Brailsford and his coaches began by making small adjustments you might expect from a professional cycling team. They redesigned the bike seats to make them more comfortable and rubbed alcohol on the tires for a better grip. They asked riders to wear electrically heated overshorts to maintain ideal muscle temperature while riding and used biofeedback sensors to monitor how each athlete responded to a particular workout. The team tested various fabrics in a wind tunnel and had their outdoor riders switch to indoor racing suits, which proved to be lighter and more aerodynamic.
But they didn’t stop there. Brailsford and his team continued to find 1 percent improvements in overlooked and unexpected areas. They tested different types of massage gels to see which one led to the fastest muscle recovery. They hired a surgeon to teach each rider the best way to wash their hands to reduce the chances of catching a cold. They determined the type of pillow and mattress that led to the best night’s sleep for each rider. They even painted the inside of the team truck white, which helped them spot little bits of dust that would normally slip by unnoticed but could degrade the performance of the finely tuned bikes.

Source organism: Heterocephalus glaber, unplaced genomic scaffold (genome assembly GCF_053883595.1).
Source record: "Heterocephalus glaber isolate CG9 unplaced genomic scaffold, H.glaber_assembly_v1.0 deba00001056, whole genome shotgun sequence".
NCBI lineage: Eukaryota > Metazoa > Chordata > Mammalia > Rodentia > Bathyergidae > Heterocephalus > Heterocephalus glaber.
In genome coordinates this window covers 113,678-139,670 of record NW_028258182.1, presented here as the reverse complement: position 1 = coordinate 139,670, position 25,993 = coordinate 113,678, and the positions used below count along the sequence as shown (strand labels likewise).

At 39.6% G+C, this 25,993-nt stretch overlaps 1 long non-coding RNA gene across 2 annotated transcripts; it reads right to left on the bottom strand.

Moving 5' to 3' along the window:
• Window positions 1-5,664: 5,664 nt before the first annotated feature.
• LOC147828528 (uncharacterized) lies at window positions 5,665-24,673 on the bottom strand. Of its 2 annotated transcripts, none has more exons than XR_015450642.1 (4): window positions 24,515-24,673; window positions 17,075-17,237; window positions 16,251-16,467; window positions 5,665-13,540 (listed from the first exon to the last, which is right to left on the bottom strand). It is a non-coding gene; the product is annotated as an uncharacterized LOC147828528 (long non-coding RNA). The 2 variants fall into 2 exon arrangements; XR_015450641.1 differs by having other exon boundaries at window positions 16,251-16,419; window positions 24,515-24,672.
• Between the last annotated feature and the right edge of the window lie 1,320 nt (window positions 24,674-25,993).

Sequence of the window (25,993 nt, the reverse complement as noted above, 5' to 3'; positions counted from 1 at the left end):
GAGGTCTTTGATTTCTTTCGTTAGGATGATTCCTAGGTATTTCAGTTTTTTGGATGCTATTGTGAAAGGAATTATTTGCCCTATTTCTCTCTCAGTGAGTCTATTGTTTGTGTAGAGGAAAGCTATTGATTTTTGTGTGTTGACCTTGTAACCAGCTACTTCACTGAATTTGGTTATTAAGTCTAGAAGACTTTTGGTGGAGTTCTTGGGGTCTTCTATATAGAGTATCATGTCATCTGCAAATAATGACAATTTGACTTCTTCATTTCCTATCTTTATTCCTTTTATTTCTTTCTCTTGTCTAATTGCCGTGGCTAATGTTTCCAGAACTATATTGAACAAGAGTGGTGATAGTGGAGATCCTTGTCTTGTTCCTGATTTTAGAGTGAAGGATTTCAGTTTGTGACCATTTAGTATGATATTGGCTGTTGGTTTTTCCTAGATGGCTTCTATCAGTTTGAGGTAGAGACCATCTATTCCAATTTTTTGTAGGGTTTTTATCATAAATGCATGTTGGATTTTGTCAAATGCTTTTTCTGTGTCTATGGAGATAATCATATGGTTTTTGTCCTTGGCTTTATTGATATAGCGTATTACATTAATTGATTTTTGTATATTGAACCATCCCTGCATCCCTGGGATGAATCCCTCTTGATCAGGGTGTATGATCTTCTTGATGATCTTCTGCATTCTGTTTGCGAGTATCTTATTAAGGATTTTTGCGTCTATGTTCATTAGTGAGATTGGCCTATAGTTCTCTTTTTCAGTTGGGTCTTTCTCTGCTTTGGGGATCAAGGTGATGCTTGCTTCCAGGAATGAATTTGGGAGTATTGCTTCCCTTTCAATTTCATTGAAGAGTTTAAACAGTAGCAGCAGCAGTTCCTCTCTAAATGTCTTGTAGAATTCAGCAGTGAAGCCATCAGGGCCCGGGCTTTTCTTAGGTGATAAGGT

As these and hundreds of other small improvements accumulated…